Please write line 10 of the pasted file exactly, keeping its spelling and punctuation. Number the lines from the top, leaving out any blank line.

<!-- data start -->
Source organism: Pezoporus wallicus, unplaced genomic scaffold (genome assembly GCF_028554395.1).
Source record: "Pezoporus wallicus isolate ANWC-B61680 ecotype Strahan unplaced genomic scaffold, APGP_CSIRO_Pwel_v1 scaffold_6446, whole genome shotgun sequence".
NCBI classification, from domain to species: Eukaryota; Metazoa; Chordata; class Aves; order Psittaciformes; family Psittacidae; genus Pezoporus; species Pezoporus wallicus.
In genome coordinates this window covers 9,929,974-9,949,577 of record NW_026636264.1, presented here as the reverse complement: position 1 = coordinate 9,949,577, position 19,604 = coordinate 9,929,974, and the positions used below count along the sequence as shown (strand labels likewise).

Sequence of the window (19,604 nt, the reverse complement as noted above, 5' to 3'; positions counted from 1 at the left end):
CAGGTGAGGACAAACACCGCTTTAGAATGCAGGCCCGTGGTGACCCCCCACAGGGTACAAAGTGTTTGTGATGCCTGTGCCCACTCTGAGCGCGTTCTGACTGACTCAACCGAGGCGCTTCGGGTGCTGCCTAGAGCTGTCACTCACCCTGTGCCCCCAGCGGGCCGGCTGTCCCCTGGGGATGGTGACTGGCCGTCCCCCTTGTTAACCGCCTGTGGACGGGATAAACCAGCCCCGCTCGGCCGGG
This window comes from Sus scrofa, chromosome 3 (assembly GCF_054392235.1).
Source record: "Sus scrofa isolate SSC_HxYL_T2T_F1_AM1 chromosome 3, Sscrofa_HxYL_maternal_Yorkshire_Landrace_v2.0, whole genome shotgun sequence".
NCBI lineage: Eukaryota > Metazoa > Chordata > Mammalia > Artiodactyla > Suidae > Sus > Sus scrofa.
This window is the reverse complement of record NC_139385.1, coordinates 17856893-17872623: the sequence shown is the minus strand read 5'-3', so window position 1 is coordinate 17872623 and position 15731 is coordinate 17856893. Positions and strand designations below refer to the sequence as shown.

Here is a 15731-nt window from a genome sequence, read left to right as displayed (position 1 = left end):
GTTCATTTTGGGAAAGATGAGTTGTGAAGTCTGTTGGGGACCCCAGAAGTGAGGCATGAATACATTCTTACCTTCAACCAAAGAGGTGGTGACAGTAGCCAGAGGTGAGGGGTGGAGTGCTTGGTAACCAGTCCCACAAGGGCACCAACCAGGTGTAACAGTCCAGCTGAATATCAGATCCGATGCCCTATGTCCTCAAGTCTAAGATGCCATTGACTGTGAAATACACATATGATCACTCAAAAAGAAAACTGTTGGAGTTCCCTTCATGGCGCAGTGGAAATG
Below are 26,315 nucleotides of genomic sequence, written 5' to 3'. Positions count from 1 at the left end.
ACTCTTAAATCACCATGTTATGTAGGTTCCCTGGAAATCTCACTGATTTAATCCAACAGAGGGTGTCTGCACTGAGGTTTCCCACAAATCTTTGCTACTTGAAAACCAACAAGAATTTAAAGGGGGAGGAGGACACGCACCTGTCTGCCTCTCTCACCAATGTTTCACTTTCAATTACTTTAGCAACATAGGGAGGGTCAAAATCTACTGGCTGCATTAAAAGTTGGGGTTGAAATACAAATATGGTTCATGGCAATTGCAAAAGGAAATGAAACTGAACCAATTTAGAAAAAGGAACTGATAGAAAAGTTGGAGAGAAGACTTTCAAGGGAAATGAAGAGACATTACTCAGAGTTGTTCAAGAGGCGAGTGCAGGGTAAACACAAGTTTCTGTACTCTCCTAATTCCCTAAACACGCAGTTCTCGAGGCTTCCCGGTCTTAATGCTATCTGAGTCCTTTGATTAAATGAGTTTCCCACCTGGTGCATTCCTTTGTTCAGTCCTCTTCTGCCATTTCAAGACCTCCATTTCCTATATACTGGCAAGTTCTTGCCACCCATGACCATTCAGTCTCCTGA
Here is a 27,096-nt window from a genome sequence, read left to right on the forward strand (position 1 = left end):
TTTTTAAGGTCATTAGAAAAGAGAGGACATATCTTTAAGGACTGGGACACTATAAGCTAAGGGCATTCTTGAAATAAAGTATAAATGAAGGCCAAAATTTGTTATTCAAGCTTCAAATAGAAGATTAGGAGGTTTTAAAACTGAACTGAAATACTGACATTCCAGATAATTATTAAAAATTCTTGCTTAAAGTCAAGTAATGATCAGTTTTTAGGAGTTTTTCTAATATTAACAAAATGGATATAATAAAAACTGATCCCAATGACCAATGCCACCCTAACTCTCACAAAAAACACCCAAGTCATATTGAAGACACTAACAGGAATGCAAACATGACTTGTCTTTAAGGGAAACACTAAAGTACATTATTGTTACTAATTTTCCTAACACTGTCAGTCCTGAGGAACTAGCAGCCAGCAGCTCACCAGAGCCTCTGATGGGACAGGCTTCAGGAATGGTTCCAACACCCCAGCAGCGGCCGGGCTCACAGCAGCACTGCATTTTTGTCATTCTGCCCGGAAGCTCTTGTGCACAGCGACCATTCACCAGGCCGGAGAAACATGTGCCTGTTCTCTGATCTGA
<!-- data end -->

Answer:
This window is the reverse complement of record NC_139385.1, coordinates 17856893-17872623: the sequence shown is the minus strand read 5'-3', so window position 1 is coordinate 17872623 and position 15731 is coordinate 17856893. Positions and strand designations below refer to the sequence as shown.